Study Uses Metagenomics to Diagnose Diarrheal Infections

November 21, 2019

Rollins researchers were part of a research team that investigated the effectiveness of using advanced metagenomics techniques to diagnose microbial causes of diarrheal diseases in children. The study, which found that traditional lab tests misdiagnosed the cause in roughly half of E. coli-attributed diarrheal cases, focused on unearthing the source of these diseases as well as understanding the related consequences for childhood development.

Levy joined researchers from the Georgia Institute of Technology and Universidad San Francisco de Quito for the project, which is part of a study funded by the National Institute of Allergy and Infectious Diseases (NIAID) that integrates epidemiological, molecular, and metagenomic data to understand how enteric (food and waterborne) pathogens and the gut microbiome vary across an urban-rural gradient in Ecuador. Frequent illness can affect the growth and development of children during their critical early years.

The findings were reported October 4 in the journal Applied and Environmental Microbiology and included researchers from Georgia Institute of Technology, Universidad San Francisco de Quito and the Universidad Central del Ecuador. Karen Levy, PhD, MPH, associate professor of environmental health at Rollins, was an author on the study.  

In the study, the investigators collected over 1,000 stool samples from infected Ecuadorian children and analyzed the samples using conventional lab methods to determine which causative E. coli pathogens were present. A subset of 30 of these samples was also sent to the Konstantinidis lab at Georgia Tech, where researchers used new genomic techniques to identify the disease-causing pathogens, as well as the degree of their effects on the microbiome.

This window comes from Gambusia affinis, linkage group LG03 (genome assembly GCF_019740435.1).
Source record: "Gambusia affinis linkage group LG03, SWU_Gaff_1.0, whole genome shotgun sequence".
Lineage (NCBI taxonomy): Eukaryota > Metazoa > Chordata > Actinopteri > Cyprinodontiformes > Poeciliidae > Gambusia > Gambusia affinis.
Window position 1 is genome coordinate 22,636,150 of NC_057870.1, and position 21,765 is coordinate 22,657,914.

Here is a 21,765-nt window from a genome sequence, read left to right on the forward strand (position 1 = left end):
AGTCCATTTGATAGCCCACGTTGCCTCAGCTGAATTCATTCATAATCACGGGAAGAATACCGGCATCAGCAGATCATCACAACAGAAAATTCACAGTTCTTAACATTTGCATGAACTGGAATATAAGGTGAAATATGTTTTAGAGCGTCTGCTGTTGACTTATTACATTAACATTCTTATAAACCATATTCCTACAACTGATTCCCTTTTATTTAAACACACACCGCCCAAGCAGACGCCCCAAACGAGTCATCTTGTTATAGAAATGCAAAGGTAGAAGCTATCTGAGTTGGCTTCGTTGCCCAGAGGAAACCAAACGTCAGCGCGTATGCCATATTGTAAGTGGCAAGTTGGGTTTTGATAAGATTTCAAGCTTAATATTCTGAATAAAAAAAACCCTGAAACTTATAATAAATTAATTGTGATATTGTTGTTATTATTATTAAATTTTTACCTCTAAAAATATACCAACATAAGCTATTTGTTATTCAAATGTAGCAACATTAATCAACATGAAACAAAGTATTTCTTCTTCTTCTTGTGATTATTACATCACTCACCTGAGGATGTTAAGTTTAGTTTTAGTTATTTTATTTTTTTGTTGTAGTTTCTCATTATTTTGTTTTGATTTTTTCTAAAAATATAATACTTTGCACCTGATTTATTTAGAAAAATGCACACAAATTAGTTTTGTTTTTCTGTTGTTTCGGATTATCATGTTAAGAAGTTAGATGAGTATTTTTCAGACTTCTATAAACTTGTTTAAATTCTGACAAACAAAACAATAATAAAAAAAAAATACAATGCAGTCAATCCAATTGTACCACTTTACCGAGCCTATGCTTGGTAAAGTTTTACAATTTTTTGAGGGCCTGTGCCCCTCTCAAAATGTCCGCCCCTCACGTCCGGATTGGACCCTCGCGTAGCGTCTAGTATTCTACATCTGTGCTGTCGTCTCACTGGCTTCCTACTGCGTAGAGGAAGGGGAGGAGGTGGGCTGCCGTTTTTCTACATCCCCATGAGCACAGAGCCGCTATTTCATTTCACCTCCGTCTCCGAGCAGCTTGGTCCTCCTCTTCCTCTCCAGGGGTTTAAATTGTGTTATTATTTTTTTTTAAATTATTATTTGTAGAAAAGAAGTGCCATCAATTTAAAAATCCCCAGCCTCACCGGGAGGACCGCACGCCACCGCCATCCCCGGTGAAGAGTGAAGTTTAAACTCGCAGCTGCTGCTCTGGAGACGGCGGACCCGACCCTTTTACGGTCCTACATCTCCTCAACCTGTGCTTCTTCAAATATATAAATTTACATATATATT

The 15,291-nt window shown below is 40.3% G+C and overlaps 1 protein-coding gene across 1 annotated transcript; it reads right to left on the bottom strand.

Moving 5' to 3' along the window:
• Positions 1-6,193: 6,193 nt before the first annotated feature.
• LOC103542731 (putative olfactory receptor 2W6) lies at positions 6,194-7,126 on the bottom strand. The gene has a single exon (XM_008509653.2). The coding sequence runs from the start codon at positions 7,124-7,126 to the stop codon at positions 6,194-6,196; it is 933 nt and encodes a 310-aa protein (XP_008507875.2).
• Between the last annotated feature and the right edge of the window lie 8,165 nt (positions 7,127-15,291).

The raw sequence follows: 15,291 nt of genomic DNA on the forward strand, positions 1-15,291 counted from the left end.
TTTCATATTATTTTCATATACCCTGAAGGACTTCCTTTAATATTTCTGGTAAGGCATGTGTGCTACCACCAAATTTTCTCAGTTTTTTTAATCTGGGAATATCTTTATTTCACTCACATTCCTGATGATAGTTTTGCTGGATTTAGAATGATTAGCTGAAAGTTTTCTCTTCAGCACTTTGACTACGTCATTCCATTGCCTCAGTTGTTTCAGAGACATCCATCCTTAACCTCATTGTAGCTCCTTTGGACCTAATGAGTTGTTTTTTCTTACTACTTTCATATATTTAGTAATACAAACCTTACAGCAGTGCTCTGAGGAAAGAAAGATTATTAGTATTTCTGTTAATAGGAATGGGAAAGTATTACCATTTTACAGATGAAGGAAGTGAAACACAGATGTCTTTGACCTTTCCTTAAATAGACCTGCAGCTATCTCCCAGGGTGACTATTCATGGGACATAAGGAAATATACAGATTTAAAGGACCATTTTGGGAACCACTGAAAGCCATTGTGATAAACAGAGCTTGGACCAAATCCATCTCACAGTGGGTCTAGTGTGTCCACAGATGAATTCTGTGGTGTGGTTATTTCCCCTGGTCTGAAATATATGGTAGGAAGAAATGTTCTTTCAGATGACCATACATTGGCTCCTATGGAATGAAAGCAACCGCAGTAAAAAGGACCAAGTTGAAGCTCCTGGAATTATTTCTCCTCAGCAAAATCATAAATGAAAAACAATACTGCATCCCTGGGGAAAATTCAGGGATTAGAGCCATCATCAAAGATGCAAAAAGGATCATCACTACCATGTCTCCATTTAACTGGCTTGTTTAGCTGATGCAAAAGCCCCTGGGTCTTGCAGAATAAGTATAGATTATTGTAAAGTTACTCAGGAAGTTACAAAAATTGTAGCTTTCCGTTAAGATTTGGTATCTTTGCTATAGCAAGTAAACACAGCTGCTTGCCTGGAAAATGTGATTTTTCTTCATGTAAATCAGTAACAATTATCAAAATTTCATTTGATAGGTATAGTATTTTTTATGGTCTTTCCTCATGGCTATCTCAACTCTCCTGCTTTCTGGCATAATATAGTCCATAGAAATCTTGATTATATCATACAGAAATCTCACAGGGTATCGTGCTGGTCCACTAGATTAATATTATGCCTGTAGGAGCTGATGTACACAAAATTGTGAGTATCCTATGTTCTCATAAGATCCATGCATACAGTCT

One major finding from this research is that the results from the metagenomics technique significantly disagreed with the conventional analysis. “In 50 percent of the cases where the lab suggested E. coli was the agent, we didn’t see evidence from metagenomics that this was the case,” said Kostas Konstantinidis, professor in the School of Civil and Environmental Engineering at Georgia Tech.

The results of this study also raised questions about the long-standing definitions of pathogenic E. coli infections, many of which are actually asymptomatic. “The approach we used in this analysis helps to not only detect whether or not the pathogenic E. coli is present in the stool, but also if it is the likely cause of diarrhea experienced by study subjects,” said Levy. “This holds promise that, in the future, we could use metagenomic approaches to diagnose not just the presence of the so-called ‘pathogenic E. coli,’ but also of the actual pathogenicity of these organisms.”

The researchers’ novel approach uses detection of virulence factors (ability of an organism to infect a host and cause disease) as one of its diagnostic lines of evidence, so the study was also able to determine that the common diffuse adherent E. coli (DAEC) strain may be more virulent than previously thought based on previously unnoticed symptoms.

Based on these results, the researchers believe that their new metagenomics technique could ultimately serve as the foundation for a shift toward personalized medicine based on pathogen identification.

Through another NIAID award, the next step for this team will be to examine how environmental factors— such as water quality, presence of animals in the home, and the chemical environment—affect the microbiomes of small children. In this cohort of children from different geographic areas, the investigators will examine additional enteric pathogens and follow children for their first two years of life. This will offer the opportunity to understand whether infections are cleared from the body or if they continue to lurk in low levels.